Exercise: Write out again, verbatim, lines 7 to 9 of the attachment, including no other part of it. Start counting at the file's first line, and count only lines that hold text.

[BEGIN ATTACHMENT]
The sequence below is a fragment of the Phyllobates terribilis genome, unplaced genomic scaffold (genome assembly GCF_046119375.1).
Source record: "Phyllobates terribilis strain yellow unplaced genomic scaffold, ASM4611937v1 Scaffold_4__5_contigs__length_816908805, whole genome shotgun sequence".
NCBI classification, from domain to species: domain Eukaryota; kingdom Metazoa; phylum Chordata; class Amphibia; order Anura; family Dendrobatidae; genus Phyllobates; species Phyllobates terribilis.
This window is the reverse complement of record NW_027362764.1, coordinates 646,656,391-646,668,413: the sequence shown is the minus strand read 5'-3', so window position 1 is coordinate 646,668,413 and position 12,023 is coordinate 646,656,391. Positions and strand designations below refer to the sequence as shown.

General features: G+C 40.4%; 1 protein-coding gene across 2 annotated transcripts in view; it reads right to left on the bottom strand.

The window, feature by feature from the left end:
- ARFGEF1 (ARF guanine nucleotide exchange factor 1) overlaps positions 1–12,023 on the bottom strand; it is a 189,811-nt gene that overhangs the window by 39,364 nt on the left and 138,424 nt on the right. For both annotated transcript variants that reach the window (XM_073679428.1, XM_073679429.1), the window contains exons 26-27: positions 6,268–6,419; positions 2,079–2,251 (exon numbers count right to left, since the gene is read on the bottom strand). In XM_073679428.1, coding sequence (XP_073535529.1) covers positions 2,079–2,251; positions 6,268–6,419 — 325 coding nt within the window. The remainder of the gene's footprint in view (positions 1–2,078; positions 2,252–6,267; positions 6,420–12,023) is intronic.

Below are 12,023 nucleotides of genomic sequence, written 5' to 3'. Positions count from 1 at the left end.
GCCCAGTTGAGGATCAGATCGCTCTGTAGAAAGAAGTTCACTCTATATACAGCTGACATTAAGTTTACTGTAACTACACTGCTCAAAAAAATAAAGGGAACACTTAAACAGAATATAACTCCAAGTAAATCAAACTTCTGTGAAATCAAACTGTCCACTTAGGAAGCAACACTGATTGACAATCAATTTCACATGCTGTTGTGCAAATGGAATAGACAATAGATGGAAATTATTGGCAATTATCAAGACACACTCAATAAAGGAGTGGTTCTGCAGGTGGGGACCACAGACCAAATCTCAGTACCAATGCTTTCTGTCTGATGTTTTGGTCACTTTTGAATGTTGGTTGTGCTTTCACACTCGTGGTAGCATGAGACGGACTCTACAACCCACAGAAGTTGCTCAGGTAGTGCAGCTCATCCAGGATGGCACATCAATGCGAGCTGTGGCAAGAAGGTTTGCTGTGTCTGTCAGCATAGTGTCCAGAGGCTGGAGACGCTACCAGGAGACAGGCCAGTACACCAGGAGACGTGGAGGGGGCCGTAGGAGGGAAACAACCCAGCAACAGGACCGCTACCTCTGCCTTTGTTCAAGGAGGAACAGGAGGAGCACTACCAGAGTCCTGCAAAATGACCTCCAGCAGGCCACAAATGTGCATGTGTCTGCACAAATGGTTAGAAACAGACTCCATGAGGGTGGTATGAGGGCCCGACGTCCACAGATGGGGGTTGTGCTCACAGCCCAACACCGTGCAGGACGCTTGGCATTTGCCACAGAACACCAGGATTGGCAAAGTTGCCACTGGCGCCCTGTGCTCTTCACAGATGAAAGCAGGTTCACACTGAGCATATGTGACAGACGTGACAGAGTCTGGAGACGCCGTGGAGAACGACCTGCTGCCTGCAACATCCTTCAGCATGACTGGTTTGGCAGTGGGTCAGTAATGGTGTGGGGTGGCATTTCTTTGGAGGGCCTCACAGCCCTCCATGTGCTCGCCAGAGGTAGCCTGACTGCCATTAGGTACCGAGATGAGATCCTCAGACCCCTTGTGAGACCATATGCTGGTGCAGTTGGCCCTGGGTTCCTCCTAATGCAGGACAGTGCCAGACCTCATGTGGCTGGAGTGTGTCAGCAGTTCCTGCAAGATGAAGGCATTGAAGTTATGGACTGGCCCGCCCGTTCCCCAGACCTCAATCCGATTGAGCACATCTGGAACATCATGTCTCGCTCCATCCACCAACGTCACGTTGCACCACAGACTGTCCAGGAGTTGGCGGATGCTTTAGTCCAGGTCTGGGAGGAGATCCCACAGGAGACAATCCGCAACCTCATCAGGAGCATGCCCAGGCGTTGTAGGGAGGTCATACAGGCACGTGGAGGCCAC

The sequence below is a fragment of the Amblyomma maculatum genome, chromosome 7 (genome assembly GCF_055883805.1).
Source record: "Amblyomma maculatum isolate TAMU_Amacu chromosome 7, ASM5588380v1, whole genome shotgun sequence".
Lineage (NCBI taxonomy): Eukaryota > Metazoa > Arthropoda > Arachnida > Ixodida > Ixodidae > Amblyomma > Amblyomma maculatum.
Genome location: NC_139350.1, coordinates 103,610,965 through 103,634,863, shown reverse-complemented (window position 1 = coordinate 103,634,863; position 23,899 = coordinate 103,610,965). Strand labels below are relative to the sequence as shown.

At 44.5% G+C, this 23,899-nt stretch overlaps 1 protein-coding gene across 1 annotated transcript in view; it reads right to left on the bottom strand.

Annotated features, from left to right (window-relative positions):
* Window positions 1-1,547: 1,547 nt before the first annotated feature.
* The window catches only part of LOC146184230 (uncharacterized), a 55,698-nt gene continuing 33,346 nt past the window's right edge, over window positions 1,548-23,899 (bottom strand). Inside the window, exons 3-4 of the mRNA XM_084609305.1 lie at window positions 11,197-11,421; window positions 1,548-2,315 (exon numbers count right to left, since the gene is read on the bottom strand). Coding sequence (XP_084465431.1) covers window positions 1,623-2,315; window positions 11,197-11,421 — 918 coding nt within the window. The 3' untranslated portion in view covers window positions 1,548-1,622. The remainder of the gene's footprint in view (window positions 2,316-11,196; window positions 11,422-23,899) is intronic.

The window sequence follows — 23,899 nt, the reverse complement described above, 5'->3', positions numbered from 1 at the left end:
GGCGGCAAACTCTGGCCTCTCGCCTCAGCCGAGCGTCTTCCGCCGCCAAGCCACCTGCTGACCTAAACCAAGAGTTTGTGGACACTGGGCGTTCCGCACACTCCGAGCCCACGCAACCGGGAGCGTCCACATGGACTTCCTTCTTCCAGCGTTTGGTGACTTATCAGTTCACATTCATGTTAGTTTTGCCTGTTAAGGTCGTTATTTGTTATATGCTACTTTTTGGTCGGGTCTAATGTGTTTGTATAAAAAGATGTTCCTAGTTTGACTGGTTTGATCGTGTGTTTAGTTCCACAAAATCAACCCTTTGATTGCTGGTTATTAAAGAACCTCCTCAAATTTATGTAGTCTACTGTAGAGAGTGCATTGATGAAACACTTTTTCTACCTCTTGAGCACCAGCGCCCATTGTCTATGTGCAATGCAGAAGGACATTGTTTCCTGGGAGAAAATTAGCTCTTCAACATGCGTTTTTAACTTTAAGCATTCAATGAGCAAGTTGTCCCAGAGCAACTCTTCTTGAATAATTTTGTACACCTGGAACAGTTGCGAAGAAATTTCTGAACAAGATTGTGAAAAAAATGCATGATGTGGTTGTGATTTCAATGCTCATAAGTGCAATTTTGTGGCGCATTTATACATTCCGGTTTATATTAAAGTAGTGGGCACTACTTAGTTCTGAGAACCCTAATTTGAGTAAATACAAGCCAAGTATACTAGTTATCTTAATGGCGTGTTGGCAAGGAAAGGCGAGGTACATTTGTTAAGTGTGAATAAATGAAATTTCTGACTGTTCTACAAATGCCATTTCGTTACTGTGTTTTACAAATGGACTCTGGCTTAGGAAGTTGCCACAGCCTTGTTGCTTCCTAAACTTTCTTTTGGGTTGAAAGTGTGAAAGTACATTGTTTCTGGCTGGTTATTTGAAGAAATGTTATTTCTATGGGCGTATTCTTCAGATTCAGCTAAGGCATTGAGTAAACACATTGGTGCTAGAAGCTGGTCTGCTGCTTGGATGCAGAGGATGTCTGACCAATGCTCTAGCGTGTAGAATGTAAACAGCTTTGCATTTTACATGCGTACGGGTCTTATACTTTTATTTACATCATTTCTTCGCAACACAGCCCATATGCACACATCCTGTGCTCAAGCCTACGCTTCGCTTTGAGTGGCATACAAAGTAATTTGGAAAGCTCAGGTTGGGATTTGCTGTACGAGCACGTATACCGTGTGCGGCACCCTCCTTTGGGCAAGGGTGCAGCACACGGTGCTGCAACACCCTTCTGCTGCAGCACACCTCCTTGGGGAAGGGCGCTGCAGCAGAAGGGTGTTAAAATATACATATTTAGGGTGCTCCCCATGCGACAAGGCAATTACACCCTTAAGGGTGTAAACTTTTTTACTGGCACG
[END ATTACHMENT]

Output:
- ARFGEF1 (ARF guanine nucleotide exchange factor 1) overlaps positions 1–12,023 on the bottom strand; it is a 189,811-nt gene that overhangs the window by 39,364 nt on the left and 138,424 nt on the right. For both annotated transcript variants that reach the window (XM_073679428.1, XM_073679429.1), the window contains exons 26-27: positions 6,268–6,419; positions 2,079–2,251 (exon numbers count right to left, since the gene is read on the bottom strand). In XM_073679428.1, coding sequence (XP_073535529.1) covers positions 2,079–2,251; positions 6,268–6,419 — 325 coding nt within the window. The remainder of the gene's footprint in view (positions 1–2,078; positions 2,252–6,267; positions 6,420–12,023) is intronic.

Below are 12,023 nucleotides of genomic sequence, written 5' to 3'. Positions count from 1 at the left end.
GCCCAGTTGAGGATCAGATCGCTCTGTAGAAAGAAGTTCACTCTATATACAGCTGACATTAAGTTTACTGTAACTACACTGCTCAAAAAAATAAAGGGAACACTTAAACAGAATATAACTCCAAGTAAATCAAACTTCTGTGAAATCAAACTGTCCACTTAGGAAGCAACACTGATTGACAATCAATTTCACATGCTGTTGTGCAAATGGAATAGACAATAGATGGAAATTATTGGCAATTATCAAGACACACTCAATAAAGGAGTGGTTCTGCAGGTGGGGACCACAGACCAAATCTCAGTACCAATGCTTTCTGTCTGATGTTTTGGTCACTTTTGAATGTTGGTTGTGCTTTCACACTCGTGGTAGCATGAGACGGACTCTACAACCCACAGAAGTTGCTCAGGTAGTGCAGCTCATCCAGGATGGCACATCAATGCGAGCTGTGGCAAGAAGGTTTGCTGTGTCTGTCAGCATAGTGTCCAGAGGCTGGAGACGCTACCAGGAGACAGGCCAGTACACCAGGAGACGTGGAGGGGGCCGTAGGAGGGAAACAACCCAGCAACAGGACCGCTACCTCTGCCTTTGTTCAAGGAGGAACAGGAGGAGCACTACCAGAGTCCTGCAAAATGACCTCCAGCAGGCCACAAATGTGCATGTGTCTGCACAAATGGTTAGAAACAGACTCCATGAGGGTGGTATGAGGGCCCGACGTCCACAGATGGGGGTTGTGCTCACAGCCCAACACCGTGCAGGACGCTTGGCATTTGCCACAGAACACCAGGATTGGCAAAGTTGCCACTGGCGCCCTGTGCTCTTCACAGATGAAAGCAGGTTCACACTGAGCATATGTGACAGACGTGACAGAGTCTGGAGACGCCGTGGAGAACGACCTGCTGCCTGCAACATCCTTCAGCATGACTGGTTTGGCAGTGGGTCAGTAATGGTGTGGGGTGGCATTTCTTTGGAGGGCCTCACAGCCCTCCATGTGCTCGCCAGAGGTAGCCTGACTGCCATTAGGTACCGAGATGAGATCCTCAGACCCCTTGTGAGACCATATGCTGGTGCAGTTGGCCCTGGGTTCCTCCTAATGCAGGACAGTGCCAGACCTCATGTGGCTGGAGTGTGTCAGCAGTTCCTGCAAGATGAAGGCATTGAAGTTATGGACTGGCCCGCCCGTTCCCCAGACCTCAATCCGATTGAGCACATCTGGAACATCATGTCTCGCTCCATCCACCAACGTCACGTTGCACCACAGACTGTCCAGGAGTTGGCGGATGCTTTAGTCCAGGTCTGGGAGGAGATCCCACAGGAGACAATCCGCAACCTCATCAGGAGCATGCCCAGGCGTTGTAGGGAGGTCATACAGGCACGTGGAGGCCAC